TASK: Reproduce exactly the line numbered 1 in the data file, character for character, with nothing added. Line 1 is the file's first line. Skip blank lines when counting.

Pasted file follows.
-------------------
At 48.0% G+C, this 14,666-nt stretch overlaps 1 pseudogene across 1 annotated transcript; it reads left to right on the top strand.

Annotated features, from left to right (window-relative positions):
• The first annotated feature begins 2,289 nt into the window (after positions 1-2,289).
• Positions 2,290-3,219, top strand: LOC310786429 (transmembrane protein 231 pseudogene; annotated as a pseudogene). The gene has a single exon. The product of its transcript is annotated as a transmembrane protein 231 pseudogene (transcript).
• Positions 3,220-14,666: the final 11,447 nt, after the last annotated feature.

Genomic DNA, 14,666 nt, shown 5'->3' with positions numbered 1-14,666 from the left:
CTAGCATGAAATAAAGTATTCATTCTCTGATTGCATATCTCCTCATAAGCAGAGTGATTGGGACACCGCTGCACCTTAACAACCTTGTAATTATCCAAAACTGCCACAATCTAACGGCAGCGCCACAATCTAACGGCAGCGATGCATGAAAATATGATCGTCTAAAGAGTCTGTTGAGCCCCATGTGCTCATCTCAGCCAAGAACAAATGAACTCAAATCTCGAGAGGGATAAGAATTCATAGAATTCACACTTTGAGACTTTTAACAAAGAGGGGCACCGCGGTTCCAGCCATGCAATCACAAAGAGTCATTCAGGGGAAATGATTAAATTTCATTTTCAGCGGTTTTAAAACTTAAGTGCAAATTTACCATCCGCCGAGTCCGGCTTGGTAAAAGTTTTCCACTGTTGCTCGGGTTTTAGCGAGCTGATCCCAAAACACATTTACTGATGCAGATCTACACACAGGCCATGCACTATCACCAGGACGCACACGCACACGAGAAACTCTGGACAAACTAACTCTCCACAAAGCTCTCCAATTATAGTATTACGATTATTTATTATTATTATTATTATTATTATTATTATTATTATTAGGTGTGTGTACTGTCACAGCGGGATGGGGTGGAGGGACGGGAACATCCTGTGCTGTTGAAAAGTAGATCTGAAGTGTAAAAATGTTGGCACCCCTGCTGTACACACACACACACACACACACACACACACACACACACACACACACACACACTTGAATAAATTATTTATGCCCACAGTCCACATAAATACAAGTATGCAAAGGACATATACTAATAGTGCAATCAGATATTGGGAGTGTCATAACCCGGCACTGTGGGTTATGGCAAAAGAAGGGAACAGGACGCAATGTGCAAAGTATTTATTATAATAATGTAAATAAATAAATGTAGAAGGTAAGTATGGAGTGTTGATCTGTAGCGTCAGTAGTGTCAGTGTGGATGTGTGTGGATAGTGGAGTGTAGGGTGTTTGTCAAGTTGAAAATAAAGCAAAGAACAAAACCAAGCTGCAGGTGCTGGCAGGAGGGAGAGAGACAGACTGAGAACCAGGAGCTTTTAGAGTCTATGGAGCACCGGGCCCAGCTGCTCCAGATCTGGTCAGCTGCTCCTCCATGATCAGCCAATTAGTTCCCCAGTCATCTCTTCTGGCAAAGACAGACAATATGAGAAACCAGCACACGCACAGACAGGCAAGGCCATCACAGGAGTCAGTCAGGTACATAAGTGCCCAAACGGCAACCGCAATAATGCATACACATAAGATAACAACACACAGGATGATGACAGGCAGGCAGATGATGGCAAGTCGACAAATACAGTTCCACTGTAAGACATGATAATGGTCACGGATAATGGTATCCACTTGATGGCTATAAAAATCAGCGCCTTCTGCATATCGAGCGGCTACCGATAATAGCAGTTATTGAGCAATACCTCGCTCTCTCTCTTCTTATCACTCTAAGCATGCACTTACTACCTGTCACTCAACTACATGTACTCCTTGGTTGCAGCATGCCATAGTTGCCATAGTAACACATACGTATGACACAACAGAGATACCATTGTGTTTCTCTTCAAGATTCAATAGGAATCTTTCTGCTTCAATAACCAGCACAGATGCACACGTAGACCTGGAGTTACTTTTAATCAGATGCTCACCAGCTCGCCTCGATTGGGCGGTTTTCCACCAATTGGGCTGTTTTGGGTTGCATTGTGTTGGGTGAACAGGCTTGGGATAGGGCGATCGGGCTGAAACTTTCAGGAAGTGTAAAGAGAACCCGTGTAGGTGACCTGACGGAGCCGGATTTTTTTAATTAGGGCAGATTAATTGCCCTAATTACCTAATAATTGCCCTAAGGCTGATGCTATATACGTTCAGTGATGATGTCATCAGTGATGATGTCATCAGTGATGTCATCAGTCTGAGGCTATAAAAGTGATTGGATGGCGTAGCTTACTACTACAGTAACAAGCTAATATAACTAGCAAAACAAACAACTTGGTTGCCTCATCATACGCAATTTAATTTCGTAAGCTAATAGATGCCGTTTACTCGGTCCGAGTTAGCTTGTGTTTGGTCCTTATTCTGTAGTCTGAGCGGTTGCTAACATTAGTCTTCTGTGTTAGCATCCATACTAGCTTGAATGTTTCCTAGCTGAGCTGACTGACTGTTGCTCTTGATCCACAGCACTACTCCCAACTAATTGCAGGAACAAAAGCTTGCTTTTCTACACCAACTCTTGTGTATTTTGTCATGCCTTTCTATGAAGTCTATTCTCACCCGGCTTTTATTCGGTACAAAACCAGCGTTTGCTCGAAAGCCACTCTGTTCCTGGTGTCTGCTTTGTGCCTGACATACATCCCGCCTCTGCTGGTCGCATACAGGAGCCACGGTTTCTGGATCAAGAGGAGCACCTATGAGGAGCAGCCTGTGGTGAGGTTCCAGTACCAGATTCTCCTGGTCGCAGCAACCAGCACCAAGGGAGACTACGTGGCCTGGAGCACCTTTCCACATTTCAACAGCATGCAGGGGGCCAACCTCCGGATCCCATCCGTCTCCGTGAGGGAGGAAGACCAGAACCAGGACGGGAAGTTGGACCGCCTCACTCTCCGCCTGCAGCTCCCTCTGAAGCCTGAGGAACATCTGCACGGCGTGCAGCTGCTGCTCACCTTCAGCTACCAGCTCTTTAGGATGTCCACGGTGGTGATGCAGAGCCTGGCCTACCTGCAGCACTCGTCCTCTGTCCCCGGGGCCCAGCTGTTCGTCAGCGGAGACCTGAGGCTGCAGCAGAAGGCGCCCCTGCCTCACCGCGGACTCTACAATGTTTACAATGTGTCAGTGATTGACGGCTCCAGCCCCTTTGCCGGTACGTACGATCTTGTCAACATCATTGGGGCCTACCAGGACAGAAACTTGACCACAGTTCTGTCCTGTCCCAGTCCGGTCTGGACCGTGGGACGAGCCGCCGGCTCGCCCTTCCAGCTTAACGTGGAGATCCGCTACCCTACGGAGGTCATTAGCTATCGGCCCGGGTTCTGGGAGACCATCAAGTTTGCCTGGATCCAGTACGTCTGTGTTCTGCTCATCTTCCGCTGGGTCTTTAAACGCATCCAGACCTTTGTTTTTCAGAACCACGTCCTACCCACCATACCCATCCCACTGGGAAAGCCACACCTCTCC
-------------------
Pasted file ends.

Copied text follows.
At 48.0% G+C, this 14,666-nt stretch overlaps 1 pseudogene across 1 annotated transcript; it reads left to right on the top strand.